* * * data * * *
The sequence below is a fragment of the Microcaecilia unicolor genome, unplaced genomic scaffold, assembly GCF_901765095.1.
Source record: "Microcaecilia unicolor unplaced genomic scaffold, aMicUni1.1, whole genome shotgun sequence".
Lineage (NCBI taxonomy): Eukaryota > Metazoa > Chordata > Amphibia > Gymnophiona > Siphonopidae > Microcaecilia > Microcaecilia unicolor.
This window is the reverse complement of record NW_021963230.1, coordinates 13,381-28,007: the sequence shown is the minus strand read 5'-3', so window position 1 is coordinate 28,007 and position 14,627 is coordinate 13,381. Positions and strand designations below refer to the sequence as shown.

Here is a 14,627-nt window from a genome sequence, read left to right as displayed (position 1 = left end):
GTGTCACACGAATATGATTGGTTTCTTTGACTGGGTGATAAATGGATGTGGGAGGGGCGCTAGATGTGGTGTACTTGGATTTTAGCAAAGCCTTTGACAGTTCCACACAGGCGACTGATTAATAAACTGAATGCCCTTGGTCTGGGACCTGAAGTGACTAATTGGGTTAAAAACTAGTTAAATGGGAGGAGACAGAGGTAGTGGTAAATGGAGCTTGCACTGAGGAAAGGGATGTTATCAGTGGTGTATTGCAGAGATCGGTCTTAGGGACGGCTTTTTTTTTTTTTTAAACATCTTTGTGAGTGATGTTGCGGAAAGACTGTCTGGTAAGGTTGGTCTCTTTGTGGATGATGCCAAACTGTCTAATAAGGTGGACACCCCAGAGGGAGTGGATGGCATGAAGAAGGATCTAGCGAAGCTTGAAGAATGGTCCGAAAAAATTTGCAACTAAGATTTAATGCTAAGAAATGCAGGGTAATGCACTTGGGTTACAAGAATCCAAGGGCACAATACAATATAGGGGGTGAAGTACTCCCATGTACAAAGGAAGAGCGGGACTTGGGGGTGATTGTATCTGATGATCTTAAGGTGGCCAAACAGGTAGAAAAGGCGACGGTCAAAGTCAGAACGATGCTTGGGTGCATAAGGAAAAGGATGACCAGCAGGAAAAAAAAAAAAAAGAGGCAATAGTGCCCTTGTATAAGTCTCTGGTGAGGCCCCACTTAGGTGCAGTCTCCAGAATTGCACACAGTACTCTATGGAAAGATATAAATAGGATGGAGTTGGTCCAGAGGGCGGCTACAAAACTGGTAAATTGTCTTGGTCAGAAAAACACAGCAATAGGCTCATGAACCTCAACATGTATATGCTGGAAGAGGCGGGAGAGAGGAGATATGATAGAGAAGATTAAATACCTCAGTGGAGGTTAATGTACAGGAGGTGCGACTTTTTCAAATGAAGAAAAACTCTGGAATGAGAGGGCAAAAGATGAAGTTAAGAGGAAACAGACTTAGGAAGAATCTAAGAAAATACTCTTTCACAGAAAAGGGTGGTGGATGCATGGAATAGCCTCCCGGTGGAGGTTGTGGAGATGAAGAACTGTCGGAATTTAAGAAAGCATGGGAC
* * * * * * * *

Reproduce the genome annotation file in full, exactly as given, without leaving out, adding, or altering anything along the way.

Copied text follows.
The sequence below is a fragment of the Microcaecilia unicolor genome, unplaced genomic scaffold, assembly GCF_901765095.1.
Source record: "Microcaecilia unicolor unplaced genomic scaffold, aMicUni1.1, whole genome shotgun sequence".
Lineage (NCBI taxonomy): Eukaryota > Metazoa > Chordata > Amphibia > Gymnophiona > Siphonopidae > Microcaecilia > Microcaecilia unicolor.
This window is the reverse complement of record NW_021963230.1, coordinates 13,381-28,007: the sequence shown is the minus strand read 5'-3', so window position 1 is coordinate 28,007 and position 14,627 is coordinate 13,381. Positions and strand designations below refer to the sequence as shown.

Here is a 14,627-nt window from a genome sequence, read left to right as displayed (position 1 = left end):
GTGTCACACGAATATGATTGGTTTCTTTGACTGGGTGATAAATGGATGTGGGAGGGGCGCTAGATGTGGTGTACTTGGATTTTAGCAAAGCCTTTGACAGTTCCACACAGGCGACTGATTAATAAACTGAATGCCCTTGGTCTGGGACCTGAAGTGACTAATTGGGTTAAAAACTAGTTAAATGGGAGGAGACAGAGGTAGTGGTAAATGGAGCTTGCACTGAGGAAAGGGATGTTATCAGTGGTGTATTGCAGAGATCGGTCTTAGGGACGGCTTTTTTTTTTTTTTAAACATCTTTGTGAGTGATGTTGCGGAAAGACTGTCTGGTAAGGTTGGTCTCTTTGTGGATGATGCCAAACTGTCTAATAAGGTGGACACCCCAGAGGGAGTGGATGGCATGAAGAAGGATCTAGCGAAGCTTGAAGAATGGTCCGAAAAAATTTGCAACTAAGATTTAATGCTAAGAAATGCAGGGTAATGCACTTGGGTTACAAGAATCCAAGGGCACAATACAATATAGGGGGTGAAGTACTCCCATGTACAAAGGAAGAGCGGGACTTGGGGGTGATTGTATCTGATGATCTTAAGGTGGCCAAACAGGTAGAAAAGGCGACGGTCAAAGTCAGAACGATGCTTGGGTGCATAAGGAAAAGGATGACCAGCAGGAAAAAAAAAAAAAAGAGGCAATAGTGCCCTTGTATAAGTCTCTGGTGAGGCCCCACTTAGGTGCAGTCTCCAGAATTGCACACAGTACTCTATGGAAAGATATAAATAGGATGGAGTTGGTCCAGAGGGCGGCTACAAAACTGGTAAATTGTCTTGGTCAGAAAAACACAGCAATAGGCTCATGAACCTCAACATGTATATGCTGGAAGAGGCGGGAGAGAGGAGATATGATAGAGAAGATTAAATACCTCAGTGGAGGTTAATGTACAGGAGGTGCGACTTTTTCAAATGAAGAAAAACTCTGGAATGAGAGGGCAAAAGATGAAGTTAAGAGGAAACAGACTTAGGAAGAATCTAAGAAAATACTCTTTCACAGAAAAGGGTGGTGGATGCATGGAATAGCCTCCCGGTGGAGGTTGTGGAGATGAAGAACTGTCGGAATTTAAGAAAGCATGGGAC